Travel light

Sea of Galilee, November 2008

A travel agent looked up from his desk to see an older lady and an older gentleman peering in the shop window at the posters showing the glamorous destinations around the world. The agent had had a good week and the dejected couple looking in the window gave him a rare feeling of generosity. He called them into his shop and said, "I know that on your pension you could never hope to have a holiday, so I am sending you off to a fabulous resort at my expense, and I won't take no for an answer." He took them inside and asked his secretary to write two flight tickets and book a room in a five star hotel. They, as can be expected, gladly accepted, and were on their way. About a month later, the little lady came in to his shop. "And how did you like your holiday?" he asked eagerly. "The flight was exciting and the room was lovely," she said. "I've come to thank you. But, one thing puzzled me. Who was that old guy I had to share the room with?"

Jesus asked the Twelve to go on a travel. No flight tickets, no five star hotel. The condition was nothing appealing. He asked them to travel light. They are to bring only what they need: sandals and traveling stick for protection. No food for the journey, no money on hand, no extra clothing.

Why would Our Lord send them out on a journey and ask them to take almost nothing with them? There are several reasons for this advice. The more things they have in their hands, the more delayed they would be. The more things they need to attend to, the more they would be distracted. And the more they get distracted, the more would they forget their message. Having things can distract his apostles from fulfilling their mission.

Previously they were known as the Twelve. Now that they are being sent, they are called apostles. The root word for apostle means “to send out.”

The second reason pertains to their own safety. If they have more than what they need, then they are more prone to being robbed or harmed along the way. The less they carry, the safer they are.

Jesus asked them to travel light for a deeper reason, however, reflecting the personality of God. God is simple and is not complicated. God’s beauty and loveliness resides in His simplicity. He enters into our lives through small things and simple moments.

Not through earthquakes and fires like the story of the prophet Elijah. He found God in a gentle wind blowing and touching him. Perhaps some of us have already encountered God during those times: a simple greeting of friendship from a person we do not even know, an impish smile from a child we like, a comforting touch from a person we love.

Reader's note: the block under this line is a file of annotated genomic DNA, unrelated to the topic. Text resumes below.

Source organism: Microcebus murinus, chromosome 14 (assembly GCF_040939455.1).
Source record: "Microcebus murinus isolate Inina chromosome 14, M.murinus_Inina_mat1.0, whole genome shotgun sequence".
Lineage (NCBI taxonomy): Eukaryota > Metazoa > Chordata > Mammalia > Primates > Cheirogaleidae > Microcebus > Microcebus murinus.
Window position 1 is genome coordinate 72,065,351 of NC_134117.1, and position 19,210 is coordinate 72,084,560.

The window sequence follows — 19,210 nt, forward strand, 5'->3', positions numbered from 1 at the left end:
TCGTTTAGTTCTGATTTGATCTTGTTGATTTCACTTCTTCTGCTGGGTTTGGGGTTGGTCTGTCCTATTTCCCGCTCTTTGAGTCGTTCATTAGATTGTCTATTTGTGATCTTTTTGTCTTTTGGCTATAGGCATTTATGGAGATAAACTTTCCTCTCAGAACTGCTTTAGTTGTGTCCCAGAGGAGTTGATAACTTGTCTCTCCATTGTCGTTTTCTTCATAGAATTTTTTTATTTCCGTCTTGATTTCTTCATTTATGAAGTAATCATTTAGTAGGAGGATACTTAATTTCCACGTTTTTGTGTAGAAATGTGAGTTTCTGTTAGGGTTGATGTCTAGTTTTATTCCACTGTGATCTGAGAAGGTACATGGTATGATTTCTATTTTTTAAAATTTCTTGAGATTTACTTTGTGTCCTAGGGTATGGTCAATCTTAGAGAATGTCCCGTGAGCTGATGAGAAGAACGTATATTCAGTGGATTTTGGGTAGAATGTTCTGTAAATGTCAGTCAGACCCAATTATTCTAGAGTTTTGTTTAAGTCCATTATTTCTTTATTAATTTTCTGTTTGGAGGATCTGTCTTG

Jesus has often reminded us that we get to be big by beginning to be small. He likened the Kingdom of God to a mustard seed. He did not visit big cities. Instead, he went from village to village. Beginning small does not mean giving God a little of everything. It is giving God everything even if it is little.

Be simple. If you had been to an Amish community who live simply, you might have noticed a pay phone in their compound. One visitor asked them about this modern item and an elder explained that if the telephone were in their home, it would control them. As long as it is out of their houses, they control it. Then he added, “Most people drop everything they are doing the instant the telephone rings and run to answer it. In their lives, the telephone takes importance over everything. The pay phone that we have out there is for our use. We do not allow it to intrude into our lives.”

Jesus did not want any intrusion into the lives of the apostles. He was teaching them that they need to trust in God. He was teaching them that if we have God in the center of our lives, whatever seems impossible is possible. Without him, not a thing would be possible. With him, anything can be possible.

Like the apostles, we are also travelers in this world. This is an occasion for us to reflect on the things we carry in life. Perhaps, some of us had been bogged down by the sad and painful experiences of the past. Perhaps, some of us are carrying the burdens of worrying about the future. St. Paul tells us that all of us should be concerned with only one thing, and that is to set our sights on heaven where the good Lord reigns in glory. That is our goal. That is our mission.

We share the same message from the same God who sent the apostles. The message has not changed: turn back to the Lord. It can be very hard to turn back to God if we are heavily burdened. It can be difficult to turn back to God if we have so many possessions in our hands and in our hearts. But, it is not difficult to turn back if we lighten our load and if our baggage is light.

So, the question remains: are we traveling light or have we been lightly traveling?


12 July 2009

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